The perfect cuppa

 THE PERFECT CUPPA

Tea has been around for over 5,000 years and the UK is a nation of tea lovers, drinking 165 million cups of tea a day, but what is the secret to a perfect cuppa? 

THE TEA

First of all, the tea itself, did you know that how you store tea is important?  It should always be stored in a cool dry place in an airtight container, and away from any strongly scented or flavoured foods, and, whether you prefer loose tea or tea bags, you shouldn’t overbuy tea, it may seem like a bargain, but unless stored properly, the last cups from that bumper box may have lost their oomph!

THE WATER

Next the water, people often comment on how different tea tastes the further south they travel in the UK, this is because water hardness, along with other factors such as chlorine content, greatly affects the taste (and smell!) of tea.  For the perfect cup every time consider installing a water filter, and, for true tea aficionados, Kinetico can install a Mineral Plus filter, which adds in the perfect amount of calcium and magnesium to not only make delicious drinking water, but the ultimate cup of tea.  Tea will always benefit from freshly drawn boiling water, in order to attain the best flavour from the leaves, the water must contain oxygen, which is reduced by re-boiling.  Plus, boiling only the water you actually need saves electricity, money and the planet!

Brew time.  Less than two minutes, you’re probably American!  Although at the end of the day, it’s personal preference, most tea manufacturers recommend around three to four minutes.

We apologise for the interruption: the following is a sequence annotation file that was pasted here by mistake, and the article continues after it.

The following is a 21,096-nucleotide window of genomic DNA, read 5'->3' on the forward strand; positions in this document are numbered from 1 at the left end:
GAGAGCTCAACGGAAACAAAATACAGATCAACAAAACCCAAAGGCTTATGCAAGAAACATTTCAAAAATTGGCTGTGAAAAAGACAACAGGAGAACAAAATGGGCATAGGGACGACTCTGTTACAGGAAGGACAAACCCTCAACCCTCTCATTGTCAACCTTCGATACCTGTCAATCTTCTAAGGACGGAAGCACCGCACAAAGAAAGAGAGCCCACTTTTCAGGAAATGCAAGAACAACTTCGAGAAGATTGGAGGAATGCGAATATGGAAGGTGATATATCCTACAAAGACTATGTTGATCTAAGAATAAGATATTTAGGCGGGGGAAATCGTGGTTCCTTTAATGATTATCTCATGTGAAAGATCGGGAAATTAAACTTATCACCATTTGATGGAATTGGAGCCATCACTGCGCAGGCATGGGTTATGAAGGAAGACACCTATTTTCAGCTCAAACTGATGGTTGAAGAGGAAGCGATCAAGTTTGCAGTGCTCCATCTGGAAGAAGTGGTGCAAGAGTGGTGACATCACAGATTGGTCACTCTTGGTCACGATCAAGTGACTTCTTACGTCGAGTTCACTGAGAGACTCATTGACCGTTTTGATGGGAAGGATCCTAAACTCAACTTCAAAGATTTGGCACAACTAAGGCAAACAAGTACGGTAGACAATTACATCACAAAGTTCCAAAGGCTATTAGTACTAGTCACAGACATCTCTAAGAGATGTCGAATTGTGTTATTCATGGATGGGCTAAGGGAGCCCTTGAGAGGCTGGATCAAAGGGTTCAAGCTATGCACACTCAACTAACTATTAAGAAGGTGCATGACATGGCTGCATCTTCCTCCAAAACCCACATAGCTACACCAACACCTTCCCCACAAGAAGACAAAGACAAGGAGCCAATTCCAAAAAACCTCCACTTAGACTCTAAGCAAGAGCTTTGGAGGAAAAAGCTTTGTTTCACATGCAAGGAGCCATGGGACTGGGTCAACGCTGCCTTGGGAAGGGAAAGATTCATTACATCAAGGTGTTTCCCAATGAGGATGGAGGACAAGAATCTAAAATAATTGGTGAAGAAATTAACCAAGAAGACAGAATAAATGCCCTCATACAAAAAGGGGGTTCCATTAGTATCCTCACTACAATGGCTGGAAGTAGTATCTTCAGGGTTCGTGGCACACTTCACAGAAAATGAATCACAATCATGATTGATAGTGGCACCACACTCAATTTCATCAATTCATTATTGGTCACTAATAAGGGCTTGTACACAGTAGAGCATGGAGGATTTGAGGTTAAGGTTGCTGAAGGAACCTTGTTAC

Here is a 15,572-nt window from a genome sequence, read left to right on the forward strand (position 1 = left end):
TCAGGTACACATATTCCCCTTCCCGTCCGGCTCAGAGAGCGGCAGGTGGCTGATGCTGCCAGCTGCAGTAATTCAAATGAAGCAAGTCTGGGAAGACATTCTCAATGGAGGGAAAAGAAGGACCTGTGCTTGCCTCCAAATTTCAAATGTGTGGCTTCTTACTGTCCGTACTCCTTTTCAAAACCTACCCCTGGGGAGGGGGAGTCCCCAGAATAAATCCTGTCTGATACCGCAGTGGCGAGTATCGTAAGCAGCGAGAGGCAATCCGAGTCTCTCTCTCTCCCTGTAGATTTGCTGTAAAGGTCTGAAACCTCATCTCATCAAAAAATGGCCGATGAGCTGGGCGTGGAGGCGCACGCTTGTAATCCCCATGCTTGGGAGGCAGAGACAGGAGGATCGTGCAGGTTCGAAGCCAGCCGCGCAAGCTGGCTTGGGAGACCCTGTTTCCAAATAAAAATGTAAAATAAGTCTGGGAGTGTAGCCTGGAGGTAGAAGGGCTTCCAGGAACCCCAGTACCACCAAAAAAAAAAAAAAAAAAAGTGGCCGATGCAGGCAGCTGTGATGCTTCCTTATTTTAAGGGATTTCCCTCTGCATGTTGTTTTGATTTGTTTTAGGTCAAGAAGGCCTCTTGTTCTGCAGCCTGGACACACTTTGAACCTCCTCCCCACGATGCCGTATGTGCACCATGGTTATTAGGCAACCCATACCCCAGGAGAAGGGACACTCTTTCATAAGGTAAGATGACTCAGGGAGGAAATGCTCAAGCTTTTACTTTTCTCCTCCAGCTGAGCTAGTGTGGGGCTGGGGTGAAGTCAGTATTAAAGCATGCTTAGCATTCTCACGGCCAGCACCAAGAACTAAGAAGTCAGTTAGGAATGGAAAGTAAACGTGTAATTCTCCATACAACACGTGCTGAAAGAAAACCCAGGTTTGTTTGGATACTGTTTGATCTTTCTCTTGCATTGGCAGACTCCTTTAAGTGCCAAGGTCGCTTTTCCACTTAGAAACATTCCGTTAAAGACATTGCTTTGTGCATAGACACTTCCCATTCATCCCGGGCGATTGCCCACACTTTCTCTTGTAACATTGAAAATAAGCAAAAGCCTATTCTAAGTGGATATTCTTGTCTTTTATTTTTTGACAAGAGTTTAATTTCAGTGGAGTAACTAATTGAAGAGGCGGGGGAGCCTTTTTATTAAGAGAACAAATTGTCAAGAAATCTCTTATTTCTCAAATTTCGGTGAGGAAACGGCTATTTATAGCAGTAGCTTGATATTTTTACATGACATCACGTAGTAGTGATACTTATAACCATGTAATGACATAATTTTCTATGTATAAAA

THE GREAT MILK DEBATE

Milk first or last? Ah, the most hotly contested question since cream or jam first on a scone!  Well, the answer is… it depends.  The Royal Society of Chemistry studied this issue in 2014, and concluded that milk should be first because, “Degradation of milk proteins is liable to occur if milk encounters temperatures above 75°C. If milk is poured into hot tea, individual drops separate from the bulk of the milk and come into contact with the high temperatures of the tea for enough time for significant denaturation to occur. This is much less likely to happen if hot water is added to the milk.”

However, whilst the UK Tea & Infusions Association agrees with this advice for tea from a pot, it recommends milk last when brewing tea in a mug.   

So now you can put your feet up with the perfect cup of tea, the only thing left to decide is whether to dunk or not to dunk that biscuit …